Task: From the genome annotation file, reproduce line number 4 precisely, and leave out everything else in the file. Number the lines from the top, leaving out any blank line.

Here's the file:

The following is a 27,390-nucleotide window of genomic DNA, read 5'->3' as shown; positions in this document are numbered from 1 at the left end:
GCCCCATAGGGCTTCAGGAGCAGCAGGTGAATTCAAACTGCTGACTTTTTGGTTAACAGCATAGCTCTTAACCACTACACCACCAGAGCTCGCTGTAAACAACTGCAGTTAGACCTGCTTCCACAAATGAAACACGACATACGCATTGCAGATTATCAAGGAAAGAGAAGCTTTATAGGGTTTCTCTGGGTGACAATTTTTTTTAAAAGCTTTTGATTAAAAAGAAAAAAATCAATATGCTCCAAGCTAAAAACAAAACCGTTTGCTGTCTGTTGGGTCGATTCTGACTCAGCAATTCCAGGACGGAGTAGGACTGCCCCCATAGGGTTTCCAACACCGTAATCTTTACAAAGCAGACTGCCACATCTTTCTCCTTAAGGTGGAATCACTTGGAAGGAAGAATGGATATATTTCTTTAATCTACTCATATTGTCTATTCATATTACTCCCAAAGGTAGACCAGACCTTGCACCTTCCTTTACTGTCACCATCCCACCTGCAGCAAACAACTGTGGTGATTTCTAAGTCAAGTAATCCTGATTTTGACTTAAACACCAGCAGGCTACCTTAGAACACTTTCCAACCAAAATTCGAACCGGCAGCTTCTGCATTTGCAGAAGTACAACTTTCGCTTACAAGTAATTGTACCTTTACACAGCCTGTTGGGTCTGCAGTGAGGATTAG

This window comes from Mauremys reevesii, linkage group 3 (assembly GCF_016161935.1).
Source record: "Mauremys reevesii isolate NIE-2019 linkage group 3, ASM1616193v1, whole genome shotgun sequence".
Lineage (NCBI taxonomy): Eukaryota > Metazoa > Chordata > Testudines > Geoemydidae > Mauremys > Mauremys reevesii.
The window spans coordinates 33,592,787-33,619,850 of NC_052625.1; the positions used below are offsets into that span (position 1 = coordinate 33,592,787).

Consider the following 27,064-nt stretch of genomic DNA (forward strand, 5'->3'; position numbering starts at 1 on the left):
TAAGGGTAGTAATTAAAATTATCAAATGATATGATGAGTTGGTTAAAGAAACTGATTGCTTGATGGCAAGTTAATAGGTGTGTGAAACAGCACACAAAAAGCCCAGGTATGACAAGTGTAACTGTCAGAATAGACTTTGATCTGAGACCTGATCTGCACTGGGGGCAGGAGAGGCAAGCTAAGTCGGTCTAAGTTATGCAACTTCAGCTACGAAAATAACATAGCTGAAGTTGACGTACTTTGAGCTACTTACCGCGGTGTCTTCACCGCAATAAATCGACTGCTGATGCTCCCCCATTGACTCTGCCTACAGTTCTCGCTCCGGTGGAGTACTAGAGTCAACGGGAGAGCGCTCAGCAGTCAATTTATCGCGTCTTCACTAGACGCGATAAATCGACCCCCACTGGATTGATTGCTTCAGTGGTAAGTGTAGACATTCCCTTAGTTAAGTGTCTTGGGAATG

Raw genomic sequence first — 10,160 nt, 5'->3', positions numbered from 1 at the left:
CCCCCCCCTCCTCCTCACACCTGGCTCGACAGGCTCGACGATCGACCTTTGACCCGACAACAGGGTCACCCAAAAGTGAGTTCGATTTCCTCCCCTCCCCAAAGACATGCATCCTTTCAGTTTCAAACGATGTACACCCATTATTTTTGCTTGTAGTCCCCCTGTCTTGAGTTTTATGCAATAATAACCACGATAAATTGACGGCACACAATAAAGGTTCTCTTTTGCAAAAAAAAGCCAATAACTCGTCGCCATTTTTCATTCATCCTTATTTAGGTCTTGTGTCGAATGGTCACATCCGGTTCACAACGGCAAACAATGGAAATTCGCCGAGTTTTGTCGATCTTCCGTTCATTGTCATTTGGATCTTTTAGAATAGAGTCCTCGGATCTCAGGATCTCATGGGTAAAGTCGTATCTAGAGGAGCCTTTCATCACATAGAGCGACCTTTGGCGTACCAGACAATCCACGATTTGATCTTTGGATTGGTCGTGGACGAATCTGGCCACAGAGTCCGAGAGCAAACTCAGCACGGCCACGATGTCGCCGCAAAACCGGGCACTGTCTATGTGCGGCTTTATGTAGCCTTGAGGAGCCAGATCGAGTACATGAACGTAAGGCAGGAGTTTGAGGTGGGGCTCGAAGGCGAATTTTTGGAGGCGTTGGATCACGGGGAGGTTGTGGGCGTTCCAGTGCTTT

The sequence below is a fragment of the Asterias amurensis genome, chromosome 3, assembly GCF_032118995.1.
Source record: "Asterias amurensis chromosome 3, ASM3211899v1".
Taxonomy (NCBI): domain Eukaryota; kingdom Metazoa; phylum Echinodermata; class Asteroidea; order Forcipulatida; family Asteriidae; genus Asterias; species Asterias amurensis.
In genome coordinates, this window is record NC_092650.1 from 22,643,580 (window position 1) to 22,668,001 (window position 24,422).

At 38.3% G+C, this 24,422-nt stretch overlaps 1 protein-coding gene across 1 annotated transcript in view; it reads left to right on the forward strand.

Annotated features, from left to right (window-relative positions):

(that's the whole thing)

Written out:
Source record: "Mauremys reevesii isolate NIE-2019 linkage group 3, ASM1616193v1, whole genome shotgun sequence".